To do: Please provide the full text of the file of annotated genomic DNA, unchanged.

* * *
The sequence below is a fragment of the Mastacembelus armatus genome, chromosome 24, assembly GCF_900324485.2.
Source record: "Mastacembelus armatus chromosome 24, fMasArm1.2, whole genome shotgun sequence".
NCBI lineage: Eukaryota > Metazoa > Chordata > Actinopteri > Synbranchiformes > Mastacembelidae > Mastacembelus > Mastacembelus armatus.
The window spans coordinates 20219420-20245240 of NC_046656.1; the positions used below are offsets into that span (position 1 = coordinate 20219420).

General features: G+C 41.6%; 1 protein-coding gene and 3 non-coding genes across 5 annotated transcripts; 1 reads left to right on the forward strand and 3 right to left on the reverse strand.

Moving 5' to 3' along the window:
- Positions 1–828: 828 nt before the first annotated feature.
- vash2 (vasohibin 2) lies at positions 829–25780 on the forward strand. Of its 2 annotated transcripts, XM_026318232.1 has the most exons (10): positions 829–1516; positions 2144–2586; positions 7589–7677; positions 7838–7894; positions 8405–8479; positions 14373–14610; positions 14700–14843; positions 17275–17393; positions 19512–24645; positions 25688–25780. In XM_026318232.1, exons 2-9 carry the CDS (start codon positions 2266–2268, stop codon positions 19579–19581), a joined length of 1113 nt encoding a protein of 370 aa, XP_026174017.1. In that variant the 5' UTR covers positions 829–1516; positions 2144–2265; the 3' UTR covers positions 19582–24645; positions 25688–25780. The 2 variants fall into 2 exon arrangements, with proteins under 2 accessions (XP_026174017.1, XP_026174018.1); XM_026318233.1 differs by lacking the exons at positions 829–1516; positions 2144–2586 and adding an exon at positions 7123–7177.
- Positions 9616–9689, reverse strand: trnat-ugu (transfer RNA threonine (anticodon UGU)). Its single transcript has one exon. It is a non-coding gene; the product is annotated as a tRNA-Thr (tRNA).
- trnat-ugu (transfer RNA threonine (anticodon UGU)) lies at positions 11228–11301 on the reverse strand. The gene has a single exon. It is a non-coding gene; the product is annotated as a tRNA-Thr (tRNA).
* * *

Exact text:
The sequence below is a fragment of the Mastacembelus armatus genome, chromosome 24, assembly GCF_900324485.2.
Source record: "Mastacembelus armatus chromosome 24, fMasArm1.2, whole genome shotgun sequence".
NCBI lineage: Eukaryota > Metazoa > Chordata > Actinopteri > Synbranchiformes > Mastacembelidae > Mastacembelus > Mastacembelus armatus.
The window spans coordinates 20219420-20245240 of NC_046656.1; the positions used below are offsets into that span (position 1 = coordinate 20219420).

General features: G+C 41.6%; 1 protein-coding gene and 3 non-coding genes across 5 annotated transcripts; 1 reads left to right on the forward strand and 3 right to left on the reverse strand.

Moving 5' to 3' along the window:
- Positions 1–828: 828 nt before the first annotated feature.
- vash2 (vasohibin 2) lies at positions 829–25780 on the forward strand. Of its 2 annotated transcripts, XM_026318232.1 has the most exons (10): positions 829–1516; positions 2144–2586; positions 7589–7677; positions 7838–7894; positions 8405–8479; positions 14373–14610; positions 14700–14843; positions 17275–17393; positions 19512–24645; positions 25688–25780. In XM_026318232.1, exons 2-9 carry the CDS (start codon positions 2266–2268, stop codon positions 19579–19581), a joined length of 1113 nt encoding a protein of 370 aa, XP_026174017.1. In that variant the 5' UTR covers positions 829–1516; positions 2144–2265; the 3' UTR covers positions 19582–24645; positions 25688–25780. The 2 variants fall into 2 exon arrangements, with proteins under 2 accessions (XP_026174017.1, XP_026174018.1); XM_026318233.1 differs by lacking the exons at positions 829–1516; positions 2144–2586 and adding an exon at positions 7123–7177.
- Positions 9616–9689, reverse strand: trnat-ugu (transfer RNA threonine (anticodon UGU)). Its single transcript has one exon. It is a non-coding gene; the product is annotated as a tRNA-Thr (tRNA).
- trnat-ugu (transfer RNA threonine (anticodon UGU)) lies at positions 11228–11301 on the reverse strand. The gene has a single exon. It is a non-coding gene; the product is annotated as a tRNA-Thr (tRNA).